For international flights in economy class, we absolutely spring for his own seat as well. I’m writing this a couple of days after we flew from Cape Town to Reno via Doha and San Francisco. We went from a 9 hour flight straight to a 15.5 hour flight and then 45 minutes to Reno. It went amazingly smooth considering it’s one of the longest journeys in the world, and it’s all because he had his own seat. We had our own row, and I could still hold him in my lap for sleeping and to stretch out my legs.
The biggest consideration will be how you want them restrained during the trip, I did a car seat for the shorter flights, but we used a CARES harness for the super long haul flight. Let’s talk about why:
Should You Use a Car Seat or CARES Harness?
A car seat is the obvious option since you are probably traveling with one anyway. Before my son got too tall for it, I loved the UppaBaby Mesa for air travel. It’s super easy to install with the lap belt, and it’s a comfortable rear-facing ride. Most importantly, it’s FAA-approved and snaps into the UppaBaby travel strollers easily.
But as you can probably see from the image above, by one year, my taller-than-average son was getting too big for it. We have since changed over to the Cosco Scenera car seat for traveling, but it’s bulky and I didn’t think it would be ideal for our long haul flight. If he got over being in the car seat, which he definitely would at some point during those 26 hours, it would be too big to put in the overhead bin or under the seat. For this reason, and in scenarios where we’re traveling without a car seat, a CARES harness makes sense.
The CARES harness is essentially a seat belt that makes the normal airline seat belt safer and more wearable for a baby. They’re FAA-approved, small and easy to travel with, and can take the place of a bulky car seat. It also meant my son could sleep in my lap for the remainder of the flight when there wasn’t turbulence or during take off and landing. Of course, this was not as safe as having him in a car seat for the entire flight, but let’s be realistic. How many one year olds do you know who would happily sit in a car seat for 15 straight hours?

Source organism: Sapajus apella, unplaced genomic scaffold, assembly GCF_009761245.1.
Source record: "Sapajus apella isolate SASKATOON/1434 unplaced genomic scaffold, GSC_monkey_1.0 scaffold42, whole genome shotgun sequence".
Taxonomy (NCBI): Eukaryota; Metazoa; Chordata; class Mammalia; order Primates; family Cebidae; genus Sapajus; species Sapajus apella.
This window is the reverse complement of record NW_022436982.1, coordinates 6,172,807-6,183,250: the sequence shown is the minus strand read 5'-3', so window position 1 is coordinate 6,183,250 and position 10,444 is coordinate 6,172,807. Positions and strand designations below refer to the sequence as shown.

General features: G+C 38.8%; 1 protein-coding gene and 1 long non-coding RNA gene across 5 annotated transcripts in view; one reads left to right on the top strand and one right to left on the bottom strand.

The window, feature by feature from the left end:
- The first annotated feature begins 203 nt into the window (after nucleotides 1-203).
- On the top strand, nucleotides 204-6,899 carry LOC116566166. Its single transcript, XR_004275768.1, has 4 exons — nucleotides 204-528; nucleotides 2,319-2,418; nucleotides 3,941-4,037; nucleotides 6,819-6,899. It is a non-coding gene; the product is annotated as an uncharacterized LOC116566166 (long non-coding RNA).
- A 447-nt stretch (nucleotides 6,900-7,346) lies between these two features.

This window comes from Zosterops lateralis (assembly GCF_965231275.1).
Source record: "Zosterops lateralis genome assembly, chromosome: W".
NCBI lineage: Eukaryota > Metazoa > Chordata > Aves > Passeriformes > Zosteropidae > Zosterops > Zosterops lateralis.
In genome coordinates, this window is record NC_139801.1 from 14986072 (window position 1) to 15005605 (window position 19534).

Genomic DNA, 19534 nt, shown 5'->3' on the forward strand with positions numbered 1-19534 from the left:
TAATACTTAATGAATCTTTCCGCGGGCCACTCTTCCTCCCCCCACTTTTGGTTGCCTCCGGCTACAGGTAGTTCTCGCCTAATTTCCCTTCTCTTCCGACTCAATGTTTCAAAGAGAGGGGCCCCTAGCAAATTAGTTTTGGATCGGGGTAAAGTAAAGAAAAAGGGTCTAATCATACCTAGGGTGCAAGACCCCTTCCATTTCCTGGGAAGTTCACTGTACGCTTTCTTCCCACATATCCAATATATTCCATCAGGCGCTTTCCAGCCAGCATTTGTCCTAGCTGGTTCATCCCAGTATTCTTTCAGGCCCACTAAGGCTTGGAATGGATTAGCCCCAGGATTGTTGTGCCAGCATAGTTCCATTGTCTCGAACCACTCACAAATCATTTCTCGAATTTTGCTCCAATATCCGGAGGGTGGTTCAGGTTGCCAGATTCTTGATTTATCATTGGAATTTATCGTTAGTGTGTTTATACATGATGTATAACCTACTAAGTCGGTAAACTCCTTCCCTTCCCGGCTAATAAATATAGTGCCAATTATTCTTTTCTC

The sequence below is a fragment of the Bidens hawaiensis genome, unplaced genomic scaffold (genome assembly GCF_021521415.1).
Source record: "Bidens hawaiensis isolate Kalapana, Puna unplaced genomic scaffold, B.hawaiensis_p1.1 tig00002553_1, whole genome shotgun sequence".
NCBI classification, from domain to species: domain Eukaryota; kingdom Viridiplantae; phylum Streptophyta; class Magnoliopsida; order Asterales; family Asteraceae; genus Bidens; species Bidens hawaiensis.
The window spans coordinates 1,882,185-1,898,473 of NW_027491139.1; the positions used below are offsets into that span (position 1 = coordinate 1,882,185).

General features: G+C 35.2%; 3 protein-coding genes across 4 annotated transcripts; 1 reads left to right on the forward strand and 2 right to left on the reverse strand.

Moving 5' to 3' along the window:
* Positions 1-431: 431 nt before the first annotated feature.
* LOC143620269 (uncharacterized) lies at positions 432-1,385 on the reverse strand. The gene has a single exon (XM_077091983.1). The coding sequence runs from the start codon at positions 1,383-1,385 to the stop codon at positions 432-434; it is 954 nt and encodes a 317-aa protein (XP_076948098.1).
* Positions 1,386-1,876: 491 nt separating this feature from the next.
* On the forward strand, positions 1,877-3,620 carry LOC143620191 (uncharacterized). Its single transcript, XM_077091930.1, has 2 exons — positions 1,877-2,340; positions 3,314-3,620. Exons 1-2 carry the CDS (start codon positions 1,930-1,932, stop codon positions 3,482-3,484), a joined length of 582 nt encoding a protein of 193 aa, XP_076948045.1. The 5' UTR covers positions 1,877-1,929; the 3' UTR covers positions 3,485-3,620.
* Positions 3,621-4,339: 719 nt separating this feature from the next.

There are some downsides to it – I don’t see how it could be as safe as a rear-facing car seat, and it’s not appropriate for all babies. They have to be between 22 and 44 lbs to use it, and obviously have to be able to sit up on their own. You also need to wrap it around the seat, meaning you’ll need to ask your behind-neighbor nicely to open their tray table so that you can wrap the harness around. I can’t imagine most people would have a problem with this, but it’s a consideration.
Our son also slouched in the harness. It’s still better than nothing or being on my lap, but it’s not totally ideal.
Economy vs. Business Class Considerations
My son was a later-in-the-p@ndemic baby, so we had a fair amount of miles racked up that we were able to use for business class flights. I’ve been into travel hacking for a while now, too, so we continue to fly business class whenever possible. If it seems out of reach, it might not be for you, read more about how I do it here.
We love business class since it gives us more space for him to move around, sleep next to us, and it’s generally a better way for all of us to get some rest. Business class with a baby on your lap is MUCH easier than in economy, though now that I’ve gotten Felix his own seat in economy, I have to say both options are pretty good. It comes down to the cost or miles comparison for me.
I probably wouldn’t get him his own seat in business, however. He’d be farther away and harder to wrangle, and it seems like overkill even for a 2-3 year old. I guess we’ll cross that bridge when we come to it, but for now, we’ll keep doing business class as much as we can until he’s 2.
Overall, getting your baby their own seat is likely to be easier on both of you, especially if they’re mobile. It’s also the safest option, though not the most economical. Some airlines discount child fares, but most of them don’t. If you can swing the extra ticket cost, go for it, but if not, you’ve got two whole years for your lap infant to fly for free!
*Some links in this post are affiliate links that support this site at no extra cost to you. Everybody wins!